|Chief Judge of the United States District Court for the Northern District of California|
October 30, 2004 - December 31, 2010
|Marilyn Hall Patel|
|Judge of the United States District Court for the Northern District of California|
November 27, 1989 - February 28, 2011
|George H. W. Bush|
|Spencer Mortimer Williams|
|Yvonne Gonzalez Rogers|
Vaughn Richard Walker
1944 (age 73–74)
|Education||University of Michigan (A.B.)|
Stanford Law School (J.D.)
Vaughn Richard Walker (born 1944) served as a United States District Judge of the United States District Court for the Northern District of California from 1989 to 2011. Walker presided over the original trial in Hollingsworth v. Perry, where he found California's Proposition 8 to be unconstitutional.
Walker was born in Watseka, Illinois, in 1944. He graduated from the University of Michigan with a Artium Baccalaureus degree in 1966 and Stanford Law School with a Juris Doctor in 1970. From 1966 to 1967, he was a Woodrow Wilson Fellow in economics at the University of California, Berkeley. After clerking for United States District Court for the Central District of California Judge Robert J. Kelleher (1971-72), he practiced in San Francisco at Pillsbury, Madison & Sutro.
Walker was originally nominated to the bench by President Ronald Reagan in 1987. However, this nomination stalled in the Senate Judiciary Committee because of controversy over his representation of the United States Olympic Committee in a lawsuit that prohibited the use of the title "Gay Olympics". Two dozen House Democrats, led by Representative Nancy Pelosi of San Francisco, opposed his nomination because of his perceived insensitivity to gays and the poor.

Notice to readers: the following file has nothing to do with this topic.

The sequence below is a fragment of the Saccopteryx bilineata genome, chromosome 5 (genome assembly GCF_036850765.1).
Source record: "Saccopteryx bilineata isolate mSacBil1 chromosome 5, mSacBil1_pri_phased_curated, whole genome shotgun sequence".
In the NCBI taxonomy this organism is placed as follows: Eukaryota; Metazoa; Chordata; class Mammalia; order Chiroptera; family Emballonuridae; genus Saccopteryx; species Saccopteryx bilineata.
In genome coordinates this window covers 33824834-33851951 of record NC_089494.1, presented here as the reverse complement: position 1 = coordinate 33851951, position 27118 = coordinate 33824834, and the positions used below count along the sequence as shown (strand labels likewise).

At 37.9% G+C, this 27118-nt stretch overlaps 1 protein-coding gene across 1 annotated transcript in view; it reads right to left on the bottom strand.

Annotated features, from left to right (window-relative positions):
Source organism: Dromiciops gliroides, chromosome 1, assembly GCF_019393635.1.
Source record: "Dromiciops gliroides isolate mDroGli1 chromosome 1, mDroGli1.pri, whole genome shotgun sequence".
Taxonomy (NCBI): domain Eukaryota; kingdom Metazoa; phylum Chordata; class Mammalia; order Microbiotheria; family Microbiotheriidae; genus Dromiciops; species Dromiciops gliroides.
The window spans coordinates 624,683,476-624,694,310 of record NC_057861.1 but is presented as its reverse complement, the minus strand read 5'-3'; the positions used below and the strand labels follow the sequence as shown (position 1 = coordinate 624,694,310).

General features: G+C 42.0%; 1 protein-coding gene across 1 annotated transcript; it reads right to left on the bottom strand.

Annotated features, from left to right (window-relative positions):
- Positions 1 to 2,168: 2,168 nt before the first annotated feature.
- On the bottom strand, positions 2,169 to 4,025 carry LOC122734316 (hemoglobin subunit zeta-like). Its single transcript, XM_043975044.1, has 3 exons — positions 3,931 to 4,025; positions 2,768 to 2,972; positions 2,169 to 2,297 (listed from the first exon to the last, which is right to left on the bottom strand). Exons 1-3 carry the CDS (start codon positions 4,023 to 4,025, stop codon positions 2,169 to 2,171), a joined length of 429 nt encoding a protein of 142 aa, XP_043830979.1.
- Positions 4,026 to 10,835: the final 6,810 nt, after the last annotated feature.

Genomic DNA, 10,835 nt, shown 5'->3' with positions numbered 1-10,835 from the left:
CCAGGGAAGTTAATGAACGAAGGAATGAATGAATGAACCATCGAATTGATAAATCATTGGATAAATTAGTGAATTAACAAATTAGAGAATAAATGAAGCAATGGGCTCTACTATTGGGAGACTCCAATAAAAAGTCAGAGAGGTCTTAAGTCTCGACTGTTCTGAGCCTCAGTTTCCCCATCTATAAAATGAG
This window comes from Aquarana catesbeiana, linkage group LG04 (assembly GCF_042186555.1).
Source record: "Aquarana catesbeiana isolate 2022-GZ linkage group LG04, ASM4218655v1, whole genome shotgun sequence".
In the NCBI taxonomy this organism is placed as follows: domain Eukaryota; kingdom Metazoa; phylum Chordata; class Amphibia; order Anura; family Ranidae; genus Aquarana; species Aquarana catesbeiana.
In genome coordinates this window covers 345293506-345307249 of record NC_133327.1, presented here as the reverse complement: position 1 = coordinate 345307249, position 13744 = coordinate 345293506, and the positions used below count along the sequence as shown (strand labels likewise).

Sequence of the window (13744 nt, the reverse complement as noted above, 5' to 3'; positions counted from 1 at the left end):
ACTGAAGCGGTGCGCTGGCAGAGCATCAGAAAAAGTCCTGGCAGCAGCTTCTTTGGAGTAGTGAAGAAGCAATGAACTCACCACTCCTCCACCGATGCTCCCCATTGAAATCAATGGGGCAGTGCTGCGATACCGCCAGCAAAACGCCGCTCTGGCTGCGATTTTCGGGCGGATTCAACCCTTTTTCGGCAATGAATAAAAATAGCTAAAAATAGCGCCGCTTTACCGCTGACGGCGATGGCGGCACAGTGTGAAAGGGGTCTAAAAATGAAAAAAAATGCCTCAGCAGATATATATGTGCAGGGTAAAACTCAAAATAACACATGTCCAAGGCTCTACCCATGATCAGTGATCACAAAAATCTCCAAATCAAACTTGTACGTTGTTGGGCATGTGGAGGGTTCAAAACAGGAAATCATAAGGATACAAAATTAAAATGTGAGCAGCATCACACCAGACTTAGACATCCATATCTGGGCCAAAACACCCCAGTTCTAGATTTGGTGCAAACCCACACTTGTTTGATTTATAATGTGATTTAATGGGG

On September 7, 1989, Walker was re-nominated by President George H. W. Bush to the seat on the United States District Court for the Northern District of California vacated by Judge Spencer M. Williams. He was confirmed by the United States Senate on November 21, 1989, on unanimous consent and received his commission on November 27, 1989.
On September 29, 2010, Walker announced he would retire at the end of 2010 and return to private practice. He retired at the end of February 2011. On April 6, 2011, Walker told reporters that he is gay and has been in a relationship with a male doctor for about ten years. He was the first known gay person to serve as a United States federal judge, though he did not publicly confirm his sexual orientation until after retiring from the federal bench.
Since retiring from the bench, he has operated a private practice in San Francisco focusing on arbitration and mediation services, as well as lecturing at Stanford Law School and the University of California, Berkeley School of Law.
Walker has been called an "unorthodox" and "independent-minded conservative" judge; he has called for policies including the auctioning of lead counsel status in securities class action suits and the legalization of drugs. In a 2003 case, United States v. Gementera, as a condition of supervised release, Walker required a defendant who had pleaded guilty to mail theft to stand in front of a San Francisco post office wearing a sandwich board that read: "I stole mail. This is my punishment." The condition was upheld on appeal.